Don’t miss Jon Oulman’s multi-venue retrospective of work by artist John Bowman, the centerpiece of which is Crossings (1988), a moody landscape painting long in residence at the 331 Club, that was paid loving tribute by Andy Sturdevant in an essay for Mn Artists (later anthologized in his collection, Potluck Supper with Meeting to Follow, published by Coffee House Press). Visitors will find Oulman’s exhibition of Bowman’s work, After Crossings, spread across a number of sites in the metro area, including the 331 Club, the neighboring Sheridan Room, downtown St. Paul’s Amsterdam Bar and Hall, Como Dockside, and yet-to-be-announced pop-up galleries. (Find full details here.)
Stop by Public Functionary, and you can catch the final days of a compelling exhibition of work by Minnesota-based artist Mark Schoening. Shape Shifter is a tease on the interplay between digital and analog spheres, with inlayed paper collages of virtual workspaces, trippy “feed” paintings, and a series of basic shop boxes comprising The Lexicon, which together make for an inventory of present and future ideas – a sort of analog storage drive. Time your visit for Friday evening, and you’ll be able to hear live performances from The Longest Bridge at the CD release party in honor of the new EP by GP jacob (Jake Virden) and Mamadu (Toki Wright).
Sidle up to the bar for a tasting of what’s on tap at Works Progress’s just-opened Water Bar and Public Studio. Throughout Art-A-Whirl, the Water Bar will be open for business, with a roster of special guest bartenders on hand to chat about issues and concerns with local water quality and conservation, a “tap water clinic” where you can bring samples from home to test for lead and other contaminants, as well as a pop-up artist market, including a make-and-take printmaking workshop and a variety of posters, publications, and art works for sale by local makers.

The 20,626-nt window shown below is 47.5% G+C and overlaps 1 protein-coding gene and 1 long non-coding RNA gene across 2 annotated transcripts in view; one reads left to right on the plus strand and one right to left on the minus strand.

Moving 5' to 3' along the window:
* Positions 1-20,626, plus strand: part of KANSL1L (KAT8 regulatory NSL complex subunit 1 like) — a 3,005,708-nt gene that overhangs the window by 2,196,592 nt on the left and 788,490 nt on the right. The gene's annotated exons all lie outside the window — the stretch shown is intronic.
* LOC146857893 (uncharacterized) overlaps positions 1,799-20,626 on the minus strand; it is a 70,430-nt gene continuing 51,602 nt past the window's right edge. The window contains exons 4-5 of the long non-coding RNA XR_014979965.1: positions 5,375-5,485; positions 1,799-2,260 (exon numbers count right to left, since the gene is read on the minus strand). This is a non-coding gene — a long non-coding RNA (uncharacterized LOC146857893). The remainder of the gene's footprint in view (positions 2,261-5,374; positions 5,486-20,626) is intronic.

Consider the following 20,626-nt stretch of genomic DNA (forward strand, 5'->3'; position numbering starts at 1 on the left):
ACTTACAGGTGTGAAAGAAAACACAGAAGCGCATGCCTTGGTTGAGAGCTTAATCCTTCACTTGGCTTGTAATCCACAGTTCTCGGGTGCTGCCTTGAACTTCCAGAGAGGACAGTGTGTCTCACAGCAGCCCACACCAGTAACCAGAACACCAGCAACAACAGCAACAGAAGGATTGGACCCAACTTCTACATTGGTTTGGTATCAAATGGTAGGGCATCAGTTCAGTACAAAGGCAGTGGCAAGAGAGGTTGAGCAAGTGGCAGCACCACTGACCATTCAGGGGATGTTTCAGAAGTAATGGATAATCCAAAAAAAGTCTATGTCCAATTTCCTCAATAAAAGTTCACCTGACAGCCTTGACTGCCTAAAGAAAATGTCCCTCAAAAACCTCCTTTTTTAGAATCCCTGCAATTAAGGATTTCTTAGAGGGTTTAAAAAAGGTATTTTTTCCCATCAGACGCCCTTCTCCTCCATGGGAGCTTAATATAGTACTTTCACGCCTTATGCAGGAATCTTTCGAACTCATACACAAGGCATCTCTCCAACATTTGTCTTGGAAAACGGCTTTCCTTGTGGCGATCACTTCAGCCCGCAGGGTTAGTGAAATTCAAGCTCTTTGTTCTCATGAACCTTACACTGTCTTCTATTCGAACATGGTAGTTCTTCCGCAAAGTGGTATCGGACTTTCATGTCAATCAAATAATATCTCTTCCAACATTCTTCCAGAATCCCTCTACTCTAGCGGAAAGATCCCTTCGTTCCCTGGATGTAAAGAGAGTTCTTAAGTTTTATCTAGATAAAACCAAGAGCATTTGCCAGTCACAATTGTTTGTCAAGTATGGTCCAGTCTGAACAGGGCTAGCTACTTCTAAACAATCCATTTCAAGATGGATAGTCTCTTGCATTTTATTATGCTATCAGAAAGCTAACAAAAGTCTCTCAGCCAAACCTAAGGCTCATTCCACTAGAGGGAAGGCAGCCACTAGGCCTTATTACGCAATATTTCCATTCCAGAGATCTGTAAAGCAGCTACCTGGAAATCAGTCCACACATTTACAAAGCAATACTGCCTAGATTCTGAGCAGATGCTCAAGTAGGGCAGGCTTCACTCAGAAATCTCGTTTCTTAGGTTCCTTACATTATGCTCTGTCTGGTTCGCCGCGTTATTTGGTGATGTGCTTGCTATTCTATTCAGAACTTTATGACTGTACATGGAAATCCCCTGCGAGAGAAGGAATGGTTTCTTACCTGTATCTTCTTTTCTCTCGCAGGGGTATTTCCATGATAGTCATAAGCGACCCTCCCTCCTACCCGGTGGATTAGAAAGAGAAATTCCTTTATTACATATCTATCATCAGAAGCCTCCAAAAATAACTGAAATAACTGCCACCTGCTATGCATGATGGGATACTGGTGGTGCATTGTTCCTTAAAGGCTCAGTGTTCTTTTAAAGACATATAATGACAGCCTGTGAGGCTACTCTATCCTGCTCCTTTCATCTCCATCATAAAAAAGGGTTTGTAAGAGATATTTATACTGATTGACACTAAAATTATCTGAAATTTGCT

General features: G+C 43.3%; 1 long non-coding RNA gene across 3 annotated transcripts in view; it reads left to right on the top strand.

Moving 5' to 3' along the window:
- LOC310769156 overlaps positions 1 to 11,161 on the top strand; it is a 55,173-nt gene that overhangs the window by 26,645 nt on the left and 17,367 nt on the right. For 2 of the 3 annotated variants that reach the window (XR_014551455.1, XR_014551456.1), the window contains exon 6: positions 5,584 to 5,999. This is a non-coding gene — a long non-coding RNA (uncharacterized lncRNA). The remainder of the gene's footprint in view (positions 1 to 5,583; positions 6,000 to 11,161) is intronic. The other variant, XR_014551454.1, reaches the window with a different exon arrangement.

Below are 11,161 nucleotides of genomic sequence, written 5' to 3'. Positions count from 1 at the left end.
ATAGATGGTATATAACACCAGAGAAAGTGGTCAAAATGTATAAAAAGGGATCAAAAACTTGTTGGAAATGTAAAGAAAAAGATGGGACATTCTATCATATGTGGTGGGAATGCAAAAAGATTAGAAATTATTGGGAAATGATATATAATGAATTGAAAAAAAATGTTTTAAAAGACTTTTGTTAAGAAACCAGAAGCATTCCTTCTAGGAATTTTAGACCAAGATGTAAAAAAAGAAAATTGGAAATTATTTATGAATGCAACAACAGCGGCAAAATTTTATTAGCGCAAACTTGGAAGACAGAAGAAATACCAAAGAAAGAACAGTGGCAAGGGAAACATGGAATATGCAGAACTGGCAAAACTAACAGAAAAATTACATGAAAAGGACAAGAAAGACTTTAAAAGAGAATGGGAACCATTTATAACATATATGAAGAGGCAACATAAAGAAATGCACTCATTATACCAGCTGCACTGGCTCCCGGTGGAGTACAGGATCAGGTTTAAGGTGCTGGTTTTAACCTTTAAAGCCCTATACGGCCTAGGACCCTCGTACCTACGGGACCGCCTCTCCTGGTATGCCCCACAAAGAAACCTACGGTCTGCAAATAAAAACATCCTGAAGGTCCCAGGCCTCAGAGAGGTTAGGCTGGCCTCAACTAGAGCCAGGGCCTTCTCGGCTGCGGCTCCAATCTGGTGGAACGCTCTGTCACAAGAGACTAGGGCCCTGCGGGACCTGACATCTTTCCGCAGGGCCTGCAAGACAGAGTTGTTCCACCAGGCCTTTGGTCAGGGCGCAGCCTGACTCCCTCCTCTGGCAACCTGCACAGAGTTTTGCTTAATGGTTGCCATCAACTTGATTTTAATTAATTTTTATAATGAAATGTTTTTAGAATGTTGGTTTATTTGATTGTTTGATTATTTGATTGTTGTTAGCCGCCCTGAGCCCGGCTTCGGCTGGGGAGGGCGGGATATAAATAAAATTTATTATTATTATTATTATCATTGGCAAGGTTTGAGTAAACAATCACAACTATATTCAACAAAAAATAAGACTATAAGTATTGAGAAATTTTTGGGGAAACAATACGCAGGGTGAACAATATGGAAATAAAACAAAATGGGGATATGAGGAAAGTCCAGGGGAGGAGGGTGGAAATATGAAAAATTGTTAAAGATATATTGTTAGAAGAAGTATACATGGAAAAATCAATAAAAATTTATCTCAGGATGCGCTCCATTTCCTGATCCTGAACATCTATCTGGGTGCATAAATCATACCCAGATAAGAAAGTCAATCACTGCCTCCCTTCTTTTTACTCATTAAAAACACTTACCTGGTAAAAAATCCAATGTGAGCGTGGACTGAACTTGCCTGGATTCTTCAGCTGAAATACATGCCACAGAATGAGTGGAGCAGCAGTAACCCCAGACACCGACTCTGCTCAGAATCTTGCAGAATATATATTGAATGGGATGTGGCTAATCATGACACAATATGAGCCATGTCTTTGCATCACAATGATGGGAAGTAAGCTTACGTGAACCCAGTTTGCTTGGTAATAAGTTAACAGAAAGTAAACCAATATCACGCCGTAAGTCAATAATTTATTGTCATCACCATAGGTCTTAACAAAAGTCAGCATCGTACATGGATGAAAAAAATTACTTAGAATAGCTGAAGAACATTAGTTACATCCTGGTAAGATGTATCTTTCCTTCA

Regardless of its growing breadth of peripheral offerings, at its core, Art-A-Whirl celebrates the intimate connection between local makers and patrons, artists and viewers. When NEMAA member artists throw open their studio and gallery doors, en masse, each year and invite the public in for conversation about their work, it’s a prime opportunity for even casual arts lovers to sample some of the wealth and sheer variety of our arts community. It’s still the case that artists, individual makers and what comes out of their studios, are at the beating heart of this annual, weekend-long sprawl of a festival.
With that in mind, this year, Mn Artists is partnering with NEMAA to extend your opportunity to get up close and personal with this community’s artists, beyond the coming weekend’s Art-A-Whirl extravaganza. Throughout the summer and into the fall, look for a series of profiles of NEMAA artists, a dozen in all, intended to take you into the studios and practices of just a sampling from the more than 700 artisans, artists, and designers who live and work in this culture-rich Northeast Minneapolis community.
For all things Art-A-Whirl, visit the NEMAA website, and you’ll find transit information and handy maps, info guides and a directory of artists, and a full schedule of events happening through the three-day festival. Art-A-Whirl takes place throughout Northeast Minneapolis (and select locations elsewhere) on Friday, May 20 (5 – 10 pm), Saturday, May 21 (noon-8 pm), and Sunday May 22 (noon – 5 pm).
Susannah Schouweiler is an arts writer and critic, and Editor-in-Chief of Mn Artists.
This feature is part of a series of articles commissioned by the Northeast Minneapolis Arts Association and funded by a grant from the Minnesota State Arts Board.